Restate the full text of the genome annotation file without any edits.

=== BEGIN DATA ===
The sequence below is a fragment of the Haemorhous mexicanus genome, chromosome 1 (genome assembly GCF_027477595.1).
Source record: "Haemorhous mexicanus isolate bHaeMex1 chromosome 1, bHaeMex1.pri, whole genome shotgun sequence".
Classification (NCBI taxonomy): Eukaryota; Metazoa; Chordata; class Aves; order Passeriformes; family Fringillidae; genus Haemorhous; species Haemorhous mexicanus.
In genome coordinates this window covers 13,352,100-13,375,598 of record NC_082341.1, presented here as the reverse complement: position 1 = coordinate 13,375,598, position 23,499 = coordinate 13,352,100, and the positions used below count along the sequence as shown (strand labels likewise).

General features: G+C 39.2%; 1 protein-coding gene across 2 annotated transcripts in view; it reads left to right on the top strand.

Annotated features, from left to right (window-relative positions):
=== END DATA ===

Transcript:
The sequence below is a fragment of the Haemorhous mexicanus genome, chromosome 1 (genome assembly GCF_027477595.1).
Source record: "Haemorhous mexicanus isolate bHaeMex1 chromosome 1, bHaeMex1.pri, whole genome shotgun sequence".
Classification (NCBI taxonomy): Eukaryota; Metazoa; Chordata; class Aves; order Passeriformes; family Fringillidae; genus Haemorhous; species Haemorhous mexicanus.
In genome coordinates this window covers 13,352,100-13,375,598 of record NC_082341.1, presented here as the reverse complement: position 1 = coordinate 13,375,598, position 23,499 = coordinate 13,352,100, and the positions used below count along the sequence as shown (strand labels likewise).

General features: G+C 39.2%; 1 protein-coding gene across 2 annotated transcripts in view; it reads left to right on the top strand.

Annotated features, from left to right (window-relative positions):